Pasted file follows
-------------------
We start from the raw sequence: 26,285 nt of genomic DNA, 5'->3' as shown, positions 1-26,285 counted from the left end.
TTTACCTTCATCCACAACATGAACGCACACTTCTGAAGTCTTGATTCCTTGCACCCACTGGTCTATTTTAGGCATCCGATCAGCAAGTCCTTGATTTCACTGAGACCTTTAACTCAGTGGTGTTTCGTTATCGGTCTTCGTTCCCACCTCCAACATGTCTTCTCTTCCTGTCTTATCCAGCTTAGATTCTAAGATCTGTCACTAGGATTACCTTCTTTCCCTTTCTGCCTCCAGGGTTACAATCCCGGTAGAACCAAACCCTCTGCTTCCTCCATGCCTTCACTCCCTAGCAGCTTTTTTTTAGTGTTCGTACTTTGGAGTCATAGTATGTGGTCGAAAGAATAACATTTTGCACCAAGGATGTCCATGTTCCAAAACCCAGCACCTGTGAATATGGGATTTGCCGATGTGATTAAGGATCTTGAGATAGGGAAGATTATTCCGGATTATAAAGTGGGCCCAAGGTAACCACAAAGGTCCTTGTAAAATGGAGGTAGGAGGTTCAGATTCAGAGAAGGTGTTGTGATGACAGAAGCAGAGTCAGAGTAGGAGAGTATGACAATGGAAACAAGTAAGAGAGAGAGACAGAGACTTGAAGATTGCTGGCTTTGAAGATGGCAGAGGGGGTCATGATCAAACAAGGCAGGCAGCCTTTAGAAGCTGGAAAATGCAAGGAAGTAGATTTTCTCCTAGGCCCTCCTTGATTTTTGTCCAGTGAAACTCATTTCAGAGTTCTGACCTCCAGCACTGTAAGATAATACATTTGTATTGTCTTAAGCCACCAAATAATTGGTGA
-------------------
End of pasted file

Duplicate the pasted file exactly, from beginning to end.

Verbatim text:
We start from the raw sequence: 26,285 nt of genomic DNA, 5'->3' as shown, positions 1-26,285 counted from the left end.
TTTACCTTCATCCACAACATGAACGCACACTTCTGAAGTCTTGATTCCTTGCACCCACTGGTCTATTTTAGGCATCCGATCAGCAAGTCCTTGATTTCACTGAGACCTTTAACTCAGTGGTGTTTCGTTATCGGTCTTCGTTCCCACCTCCAACATGTCTTCTCTTCCTGTCTTATCCAGCTTAGATTCTAAGATCTGTCACTAGGATTACCTTCTTTCCCTTTCTGCCTCCAGGGTTACAATCCCGGTAGAACCAAACCCTCTGCTTCCTCCATGCCTTCACTCCCTAGCAGCTTTTTTTTAGTGTTCGTACTTTGGAGTCATAGTATGTGGTCGAAAGAATAACATTTTGCACCAAGGATGTCCATGTTCCAAAACCCAGCACCTGTGAATATGGGATTTGCCGATGTGATTAAGGATCTTGAGATAGGGAAGATTATTCCGGATTATAAAGTGGGCCCAAGGTAACCACAAAGGTCCTTGTAAAATGGAGGTAGGAGGTTCAGATTCAGAGAAGGTGTTGTGATGACAGAAGCAGAGTCAGAGTAGGAGAGTATGACAATGGAAACAAGTAAGAGAGAGAGACAGAGACTTGAAGATTGCTGGCTTTGAAGATGGCAGAGGGGGTCATGATCAAACAAGGCAGGCAGCCTTTAGAAGCTGGAAAATGCAAGGAAGTAGATTTTCTCCTAGGCCCTCCTTGATTTTTGTCCAGTGAAACTCATTTCAGAGTTCTGACCTCCAGCACTGTAAGATAATACATTTGTATTGTCTTAAGCCACCAAATAATTGGTGA